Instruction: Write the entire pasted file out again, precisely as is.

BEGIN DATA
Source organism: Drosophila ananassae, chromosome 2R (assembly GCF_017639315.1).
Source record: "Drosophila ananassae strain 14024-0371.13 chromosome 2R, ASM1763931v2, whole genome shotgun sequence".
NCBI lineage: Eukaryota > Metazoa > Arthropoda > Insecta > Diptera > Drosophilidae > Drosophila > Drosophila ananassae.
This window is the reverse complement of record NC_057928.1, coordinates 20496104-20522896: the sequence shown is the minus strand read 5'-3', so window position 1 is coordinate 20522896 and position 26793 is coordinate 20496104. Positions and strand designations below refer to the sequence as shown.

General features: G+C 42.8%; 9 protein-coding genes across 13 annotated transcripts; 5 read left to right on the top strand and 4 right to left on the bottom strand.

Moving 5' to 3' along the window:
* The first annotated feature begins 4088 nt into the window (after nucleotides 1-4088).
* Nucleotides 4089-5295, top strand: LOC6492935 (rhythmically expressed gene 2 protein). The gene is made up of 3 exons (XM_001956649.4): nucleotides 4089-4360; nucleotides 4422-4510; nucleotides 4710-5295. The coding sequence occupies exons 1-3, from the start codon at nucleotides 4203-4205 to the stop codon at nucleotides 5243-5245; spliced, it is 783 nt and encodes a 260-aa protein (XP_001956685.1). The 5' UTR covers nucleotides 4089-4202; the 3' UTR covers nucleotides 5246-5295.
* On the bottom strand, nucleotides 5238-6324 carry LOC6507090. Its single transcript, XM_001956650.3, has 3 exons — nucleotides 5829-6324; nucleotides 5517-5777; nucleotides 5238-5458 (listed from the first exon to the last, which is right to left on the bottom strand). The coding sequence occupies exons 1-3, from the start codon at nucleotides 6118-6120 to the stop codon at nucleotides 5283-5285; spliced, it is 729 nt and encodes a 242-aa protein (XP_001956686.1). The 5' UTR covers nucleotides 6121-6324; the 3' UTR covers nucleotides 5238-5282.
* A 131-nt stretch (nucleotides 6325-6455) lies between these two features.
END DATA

Source organism: Drosophila ananassae, chromosome 2R (assembly GCF_017639315.1).
Source record: "Drosophila ananassae strain 14024-0371.13 chromosome 2R, ASM1763931v2, whole genome shotgun sequence".
NCBI lineage: Eukaryota > Metazoa > Arthropoda > Insecta > Diptera > Drosophilidae > Drosophila > Drosophila ananassae.
This window is the reverse complement of record NC_057928.1, coordinates 20496104-20522896: the sequence shown is the minus strand read 5'-3', so window position 1 is coordinate 20522896 and position 26793 is coordinate 20496104. Positions and strand designations below refer to the sequence as shown.

General features: G+C 42.8%; 9 protein-coding genes across 13 annotated transcripts; 5 read left to right on the top strand and 4 right to left on the bottom strand.

Moving 5' to 3' along the window:
* The first annotated feature begins 4088 nt into the window (after nucleotides 1-4088).
* Nucleotides 4089-5295, top strand: LOC6492935 (rhythmically expressed gene 2 protein). The gene is made up of 3 exons (XM_001956649.4): nucleotides 4089-4360; nucleotides 4422-4510; nucleotides 4710-5295. The coding sequence occupies exons 1-3, from the start codon at nucleotides 4203-4205 to the stop codon at nucleotides 5243-5245; spliced, it is 783 nt and encodes a 260-aa protein (XP_001956685.1). The 5' UTR covers nucleotides 4089-4202; the 3' UTR covers nucleotides 5246-5295.
* On the bottom strand, nucleotides 5238-6324 carry LOC6507090. Its single transcript, XM_001956650.3, has 3 exons — nucleotides 5829-6324; nucleotides 5517-5777; nucleotides 5238-5458 (listed from the first exon to the last, which is right to left on the bottom strand). The coding sequence occupies exons 1-3, from the start codon at nucleotides 6118-6120 to the stop codon at nucleotides 5283-5285; spliced, it is 729 nt and encodes a 242-aa protein (XP_001956686.1). The 5' UTR covers nucleotides 6121-6324; the 3' UTR covers nucleotides 5238-5282.
* A 131-nt stretch (nucleotides 6325-6455) lies between these two features.